pn, which is bound to
16on Line 7)
Finally, on Line 47, the oracle output is defined using a node named
coloring_oracle. This node is defined by users in a file named
coloring_oracle.lus, that is included on Line 5, and that ought to
be written by someone.
Defining a generic property
So you need to define a Lustre node that has in input 2 matrices of size an × pn. To help you, several Lustre nodes are available in the test/lustre/oracle_utils.lus file that provides nodes that:
- compute when a new round is reached
- compute (the step) when the algorithm becomes silent
- computes the daemon property (e.g., is it synchronous, distributed, etc.)
- and others
Here a Lustre oracle obtained from a formalization the theorem and
lemma given in the book ``Introduction to Distributed Self-Stabilizing
Algorithms”. Lemma 3.14 states that the execution terminates after at
most n-1 moves. By using nodes defined in
test/lustre/oracle_utils.lus that counts the number of
move_count) and the step when the algorithm becomes silent
silent), defining a Lustre version of this lemma is straightforward
(Ditto for Theorem 3.17 using the
round and the
count nodes). Cf
lustre tutorials to learn more about this language.
include "../lustre/oracle_utils.lus" ----------------------------------------------------------------------------- -- Lemma 3.14 The execution terminates after at most n-1 moves -- (under a Locally Central daemon). node lemma_3_14<<const an:int; const pn: int>> (Enab, Acti: bool^an^pn) returns (res:bool); var MoveNb:int; Silent:bool; let MoveNb = move_count(Acti); Silent = silent<<an,pn>>(Enab); res = Silent => (MoveNb) <= pn-1; tel ----------------------------------------------------------------------------- -- Theorem 3.17 The stabilization time of Color is at most one round -- (under a Locally Central daemon). node theorem_3_17<<const an:int; const pn:int>> (Enab, Acti: bool^an^pn) returns (res:bool; RoundNb:int); var Round:bool; -- RoundNb:int; let Round = round <<an,pn>>(Enab,Acti); RoundNb = count(Round); res = RoundNb <= 1; -- from theorem 3.17 page 29 tel node coloring_oracle<<const an:int; const pn:int>> (Enab, Acti: bool^an^pn) returns (res:bool); var res0:bool; RoundNb:int; let res0, RoundNb = theorem_3_17<<an,pn>>(Enab,Acti); res = res0 and lemma_3_14<<an,pn>>(Enab,Acti); tel node test=coloring_oracle<< 5,2 >>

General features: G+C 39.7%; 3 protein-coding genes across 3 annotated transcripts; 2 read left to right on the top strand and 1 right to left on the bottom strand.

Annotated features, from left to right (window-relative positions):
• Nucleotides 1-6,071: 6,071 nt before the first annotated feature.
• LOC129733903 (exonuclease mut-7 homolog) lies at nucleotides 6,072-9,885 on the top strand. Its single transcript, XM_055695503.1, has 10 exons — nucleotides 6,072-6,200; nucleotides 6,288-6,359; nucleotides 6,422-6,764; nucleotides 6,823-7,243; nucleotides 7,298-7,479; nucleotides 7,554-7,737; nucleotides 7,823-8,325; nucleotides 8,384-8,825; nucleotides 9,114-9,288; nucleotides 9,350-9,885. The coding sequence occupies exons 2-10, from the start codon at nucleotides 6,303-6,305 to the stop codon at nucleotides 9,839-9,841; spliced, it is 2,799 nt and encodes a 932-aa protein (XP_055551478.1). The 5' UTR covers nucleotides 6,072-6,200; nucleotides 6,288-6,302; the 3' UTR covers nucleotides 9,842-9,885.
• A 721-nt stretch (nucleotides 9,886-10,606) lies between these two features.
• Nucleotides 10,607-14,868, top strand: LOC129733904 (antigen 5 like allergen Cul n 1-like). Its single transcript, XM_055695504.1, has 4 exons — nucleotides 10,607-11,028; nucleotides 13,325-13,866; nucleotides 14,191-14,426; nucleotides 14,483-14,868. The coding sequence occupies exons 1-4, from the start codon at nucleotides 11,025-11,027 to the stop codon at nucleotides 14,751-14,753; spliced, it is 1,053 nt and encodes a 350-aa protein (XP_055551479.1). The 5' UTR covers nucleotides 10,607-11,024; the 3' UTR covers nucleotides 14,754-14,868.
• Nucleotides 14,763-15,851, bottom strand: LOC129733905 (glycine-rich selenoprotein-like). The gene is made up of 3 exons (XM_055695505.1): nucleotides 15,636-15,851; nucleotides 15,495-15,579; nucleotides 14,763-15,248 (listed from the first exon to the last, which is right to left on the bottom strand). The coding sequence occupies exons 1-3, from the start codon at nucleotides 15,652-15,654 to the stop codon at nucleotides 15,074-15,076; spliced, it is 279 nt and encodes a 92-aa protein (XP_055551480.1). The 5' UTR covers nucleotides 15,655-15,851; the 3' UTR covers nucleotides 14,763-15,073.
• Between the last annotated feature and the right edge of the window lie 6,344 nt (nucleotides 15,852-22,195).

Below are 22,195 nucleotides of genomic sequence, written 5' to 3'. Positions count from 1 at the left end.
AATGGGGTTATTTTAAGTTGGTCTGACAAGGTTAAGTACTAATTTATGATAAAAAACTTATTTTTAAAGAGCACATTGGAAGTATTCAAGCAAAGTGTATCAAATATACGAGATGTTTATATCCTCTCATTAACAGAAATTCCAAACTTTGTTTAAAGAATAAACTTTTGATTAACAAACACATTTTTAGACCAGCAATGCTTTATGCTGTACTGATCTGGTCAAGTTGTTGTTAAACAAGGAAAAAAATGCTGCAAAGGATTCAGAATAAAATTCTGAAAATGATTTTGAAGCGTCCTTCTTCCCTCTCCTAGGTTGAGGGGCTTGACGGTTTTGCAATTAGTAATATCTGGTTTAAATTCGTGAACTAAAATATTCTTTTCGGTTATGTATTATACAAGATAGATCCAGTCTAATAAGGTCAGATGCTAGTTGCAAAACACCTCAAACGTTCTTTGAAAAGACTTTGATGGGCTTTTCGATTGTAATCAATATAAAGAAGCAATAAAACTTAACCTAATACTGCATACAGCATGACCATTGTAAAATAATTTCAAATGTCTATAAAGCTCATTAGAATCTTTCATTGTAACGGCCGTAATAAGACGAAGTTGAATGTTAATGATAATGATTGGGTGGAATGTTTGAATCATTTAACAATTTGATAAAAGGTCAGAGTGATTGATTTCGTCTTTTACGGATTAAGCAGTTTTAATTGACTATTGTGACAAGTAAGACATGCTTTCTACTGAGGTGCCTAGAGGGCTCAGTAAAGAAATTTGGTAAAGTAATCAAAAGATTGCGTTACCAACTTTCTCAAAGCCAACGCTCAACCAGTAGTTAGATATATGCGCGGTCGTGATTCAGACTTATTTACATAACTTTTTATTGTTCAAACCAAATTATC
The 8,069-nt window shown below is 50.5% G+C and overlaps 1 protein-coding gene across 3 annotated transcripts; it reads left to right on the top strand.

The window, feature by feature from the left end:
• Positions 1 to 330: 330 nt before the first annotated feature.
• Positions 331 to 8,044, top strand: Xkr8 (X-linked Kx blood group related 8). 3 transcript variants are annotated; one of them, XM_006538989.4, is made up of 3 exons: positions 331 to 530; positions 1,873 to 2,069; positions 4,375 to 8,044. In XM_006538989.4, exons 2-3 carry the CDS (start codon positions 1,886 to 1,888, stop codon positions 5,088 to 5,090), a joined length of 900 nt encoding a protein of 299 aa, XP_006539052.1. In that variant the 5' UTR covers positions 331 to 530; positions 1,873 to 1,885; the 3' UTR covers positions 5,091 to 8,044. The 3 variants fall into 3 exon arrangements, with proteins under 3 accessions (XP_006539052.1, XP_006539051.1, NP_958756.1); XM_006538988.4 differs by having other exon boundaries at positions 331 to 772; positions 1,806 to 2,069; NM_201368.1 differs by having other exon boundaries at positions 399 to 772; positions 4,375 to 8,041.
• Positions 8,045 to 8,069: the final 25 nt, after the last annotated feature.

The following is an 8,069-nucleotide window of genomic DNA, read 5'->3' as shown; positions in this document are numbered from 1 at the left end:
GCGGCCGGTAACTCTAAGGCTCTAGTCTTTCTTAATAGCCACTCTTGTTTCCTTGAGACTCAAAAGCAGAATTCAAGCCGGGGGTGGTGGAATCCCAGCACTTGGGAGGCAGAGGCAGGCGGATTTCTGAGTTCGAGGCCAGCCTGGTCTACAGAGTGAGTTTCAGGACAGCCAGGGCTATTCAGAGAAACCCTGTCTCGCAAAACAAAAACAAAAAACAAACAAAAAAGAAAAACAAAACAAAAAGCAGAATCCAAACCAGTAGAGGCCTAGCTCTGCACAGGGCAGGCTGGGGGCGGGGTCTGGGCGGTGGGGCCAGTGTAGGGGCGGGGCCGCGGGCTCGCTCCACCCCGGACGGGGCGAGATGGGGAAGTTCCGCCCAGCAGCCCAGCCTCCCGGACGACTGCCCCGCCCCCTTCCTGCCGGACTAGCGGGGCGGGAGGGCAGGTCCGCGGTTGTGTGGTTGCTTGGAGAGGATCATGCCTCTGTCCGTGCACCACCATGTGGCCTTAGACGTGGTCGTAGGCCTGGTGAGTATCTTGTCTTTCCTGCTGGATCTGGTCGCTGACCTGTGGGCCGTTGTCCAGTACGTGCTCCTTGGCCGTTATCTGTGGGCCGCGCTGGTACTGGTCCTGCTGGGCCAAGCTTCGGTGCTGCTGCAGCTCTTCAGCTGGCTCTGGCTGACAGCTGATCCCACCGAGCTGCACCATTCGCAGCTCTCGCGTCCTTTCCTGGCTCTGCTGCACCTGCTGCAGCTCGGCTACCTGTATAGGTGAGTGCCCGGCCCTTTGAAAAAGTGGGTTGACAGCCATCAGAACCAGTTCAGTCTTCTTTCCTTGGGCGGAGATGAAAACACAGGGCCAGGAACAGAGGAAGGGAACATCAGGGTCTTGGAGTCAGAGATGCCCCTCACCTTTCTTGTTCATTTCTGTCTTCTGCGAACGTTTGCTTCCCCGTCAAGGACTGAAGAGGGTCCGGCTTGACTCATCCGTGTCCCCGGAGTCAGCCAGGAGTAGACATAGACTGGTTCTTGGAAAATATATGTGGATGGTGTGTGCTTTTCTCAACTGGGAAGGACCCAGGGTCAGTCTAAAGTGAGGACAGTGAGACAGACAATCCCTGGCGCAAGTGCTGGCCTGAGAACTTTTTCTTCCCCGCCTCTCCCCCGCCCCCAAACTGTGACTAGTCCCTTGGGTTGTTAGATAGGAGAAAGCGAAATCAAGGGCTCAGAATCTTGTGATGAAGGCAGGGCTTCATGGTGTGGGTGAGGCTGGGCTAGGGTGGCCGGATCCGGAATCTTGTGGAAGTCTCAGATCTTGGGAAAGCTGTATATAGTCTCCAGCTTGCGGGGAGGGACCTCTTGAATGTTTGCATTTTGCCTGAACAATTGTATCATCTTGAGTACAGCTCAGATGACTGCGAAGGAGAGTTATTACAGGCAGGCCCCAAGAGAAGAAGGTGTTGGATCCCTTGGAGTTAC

Once this node is defined, we can use lurette to run a simulation using this oracle:
make grid4_oracle.lus lurette -o lurette-grid4.rif \ -sut "sasa grid4.dot -rif --locally-central-daemon" \ -oracle "lv6 grid4_oracle.lus -n oracle"
What to do when an oracle is violated?
When an oracle is violated (i.e., when the first output of the oracle
becomes false), it might be useful to run an interactive session to
better understand what’s going on. To do that, one just need to
rdbg as follows:
ledit rdbg --sasa -o rdbg-grid4.rif \ -sut "sasa grid4.dot -rif --locally-central-daemon " \ -oracle "lv6 grid4_oracle.lus -n oracle -exec"
nb: the call to ledit (a standalone wrapper for line-based interactive programs available in most distributions), is optional.
The use of
sasa under the control of
rdbg is described in this post.
Note that this work of expected Algorithms property formalization and
checking has been done for all examples in the
test directory of the
sasa git repository. Via the
Makefile present is each of those
directories, one can run such simulation under the control of